Success doesn’t necessarily relate to money”
I’ve had a few people recently ask me for general blogging advice. I’m always really touched when someone asks me so I’ve had a think and put together this post for brand new bloggers. I also wrote another post a while back for absolute beginners – you can read it here.
If you are blogging in a capacity where you’re not too concerned about making money then you obviously have a lot more freedom to run things how you want. This includes posting when and how often you want and writing about any topics. You can basically treat it as a hobby or as a way to connect with family and friends. To treat it as a job and potentially earn an income is a little different. I’d suggest doing a lot of research, create a strategy with how you intend to run your blog and actually have the time to commit to some kind of a schedule.
What many people don’t realise is the time it takes to blog, especially at the start when you’re new to it. Tweaking your layout, learning the actions and trying to get things just so takes time.
I like to include images in my posts so I have to allow editing time, uploading and doing all that kind of jazz. Some posts can take me fifteen minutes but, if it’s a particularly emotional or difficult subject for me, I can work on it for weeks. Obviously it depends on your goals and reasons for starting a blog but it is something to keep in mind.
Either way, my starter advice is quite simple for a blogging newbie…
CONCENTRATE ON YOUR CONTENT, LESS ON THE NUMBERS
Don’t worry about the numbers so much at the start of your blogging life. At the beginning I checked stats so regularly it kind of hindered my writing. Now, I’m not saying don’t check them at all because that advice would be a bit silly. Stats are important but you need good, consistent content before they can become really noteworthy. All I’m saying is don’t become a slave to them to the point it inhibits your creativity.
This leads me to the social media aspect of blogging.
I find many new bloggers go in hard for social media followers but then have little interaction from them. My advice would be to not worry so much about the numbers game at the start and more about creating a genuine fan base. For example, my Readership has steadily increased over two years with many newer readers being people I don’t know. The interaction is consistently there and that makes me really happy. I love getting comments and messages and this is far more important to me than the number of followers I have on each social media thing. Yes I may not have a legion of “Likers” on Facebook but because my current fans are loyal the views on there are often in the thousands because they’re liking, commenting and sharing which in turn helps my content spread.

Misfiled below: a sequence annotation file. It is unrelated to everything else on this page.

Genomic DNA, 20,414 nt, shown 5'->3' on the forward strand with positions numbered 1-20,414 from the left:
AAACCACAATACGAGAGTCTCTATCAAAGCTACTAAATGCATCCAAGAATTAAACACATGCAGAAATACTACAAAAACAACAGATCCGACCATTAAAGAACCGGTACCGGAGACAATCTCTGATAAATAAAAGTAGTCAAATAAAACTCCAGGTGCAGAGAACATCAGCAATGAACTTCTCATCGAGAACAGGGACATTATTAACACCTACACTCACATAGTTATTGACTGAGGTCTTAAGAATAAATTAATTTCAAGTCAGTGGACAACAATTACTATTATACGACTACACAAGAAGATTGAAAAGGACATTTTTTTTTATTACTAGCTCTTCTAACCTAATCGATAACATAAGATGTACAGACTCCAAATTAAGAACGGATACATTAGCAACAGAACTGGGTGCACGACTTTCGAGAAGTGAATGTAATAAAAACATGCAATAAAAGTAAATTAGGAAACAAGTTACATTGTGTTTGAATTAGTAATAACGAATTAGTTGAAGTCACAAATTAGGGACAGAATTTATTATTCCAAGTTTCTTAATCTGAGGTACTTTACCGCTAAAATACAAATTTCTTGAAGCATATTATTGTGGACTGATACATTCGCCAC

I believe a more sincere way of doing things is far more important than simply buying Likes through marketing. I don’t know about you, but I’d much rather have an audience that actually reads my stuff and seems genuinely interested in what I’m putting out there any day of the week.
CONSIDER YOUR INTERNET SAFETY
Whatever it is you blog about, remember that the internet can be a strange and scary place so think about whether you want to be completely known or anonymous. In saying that it can also be wonderfully supportive as communities are often created around particular subject matters. Personally I feel uncomfortable putting full-facial photos of my children on here but I know many others who are with it. That’s okay, it’s their choice. Just do what’s right for you.
BE CAREFUL OF COPYING AND/OR PLAGIARISM/CONTENT STEALING
This goes for copy and pasting someone’s blog posts in part or entirety, taking and using images without permission and generally using stuff that isn’t yours.
In the early days I did some decor posts where I used some images from IKEA and some other places, I clearly stated these with an Astrix and provided appropriate links. My aim was to be fully transparent enough to a reader so there was no assumption that they were my images. However, even this made me a little uncomfortable.
Even if your blog is a hobby it may pay to have a small disclaimer copyrighting your work and/or clearly stating it is yours and not to be reproduced. Unless of course you’re okay with that and just ask for links to your blog to be provided instead.
If you have any specific questions I’d be happy to attempt to answer them. There are no stupid questions and you can bet your life someone else will be wanting to know the answer too. Please check out my more in-depth post for absolute beginners by clicking here.
Until next time,
New posts every Monday, Wednesday & Friday